Access to New Zealand Sign Language interpreters and quality of life for the deaf: a pilot study

Autor/a: HENNING, Marcus; KRÄGELOH, Christian; SAMESHIMA, Shizue; SHEPERD, Daniel; SHEPERD, Gregory; BILLINGTON, Rex
Año: 2011
Editorial: Disability and Rehabilitation, Vol. 33 (2011) pp. 2559–2566
Tipo de código: Copyright
Soporte: Digital


Traducción e Interpretación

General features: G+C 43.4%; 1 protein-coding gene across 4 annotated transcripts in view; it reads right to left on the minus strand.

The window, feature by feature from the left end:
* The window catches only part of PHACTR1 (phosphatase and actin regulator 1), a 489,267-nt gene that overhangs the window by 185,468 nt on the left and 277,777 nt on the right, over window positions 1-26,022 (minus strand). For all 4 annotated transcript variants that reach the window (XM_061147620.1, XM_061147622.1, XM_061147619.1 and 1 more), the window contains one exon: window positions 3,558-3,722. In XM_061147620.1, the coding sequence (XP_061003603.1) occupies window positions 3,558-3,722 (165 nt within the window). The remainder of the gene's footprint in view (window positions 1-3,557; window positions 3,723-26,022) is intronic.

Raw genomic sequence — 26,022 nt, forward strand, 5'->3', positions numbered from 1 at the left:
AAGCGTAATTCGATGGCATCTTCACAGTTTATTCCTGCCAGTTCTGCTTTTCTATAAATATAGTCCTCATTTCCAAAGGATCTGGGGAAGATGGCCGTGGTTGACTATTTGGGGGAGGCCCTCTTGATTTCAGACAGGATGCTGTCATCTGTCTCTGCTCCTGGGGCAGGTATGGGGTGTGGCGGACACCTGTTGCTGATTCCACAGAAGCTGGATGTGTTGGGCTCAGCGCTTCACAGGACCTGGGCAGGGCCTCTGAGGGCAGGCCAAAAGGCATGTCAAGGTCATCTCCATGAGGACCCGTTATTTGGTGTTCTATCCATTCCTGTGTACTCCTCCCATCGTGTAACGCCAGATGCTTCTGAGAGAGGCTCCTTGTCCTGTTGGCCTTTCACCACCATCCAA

Purpose. This paper aims to: (1) explore usage and accessibility of sign language interpreters, (2) appraise the levels of quality of life (QOL) of deaf adults residing in New Zealand, and (3) consider the impact of access to and usage of sign language interpreters on QOL. Method. Sixty-eight deaf adults living in New Zealand participated in this study. Two questionnaires were employed: a 12-item instrument about access and use of New Zealand sign language interpreters and the abbreviated version of the World Health Organization Quality of Life questionnaire (WHOQOL-BREF). Results. The results showed that 39%% of this sample felt that they were unable to adequately access interpreting services. Moreover, this group scored significantly lower than a comparable hearing sample on all four WHOQOL-BREF domains. Finally, the findings revealed that access to good quality interpreters were associated with access to health services, transport issues, engagement in leisure activities, gaining more information, mobility and living in a healthy environment. Conclusions. These findings have consequences for policy makers and agencies interested in ensuring that there is an equitable distribution of essential services for all groups within New Zealand which inevitably has an impact on the health of the individual.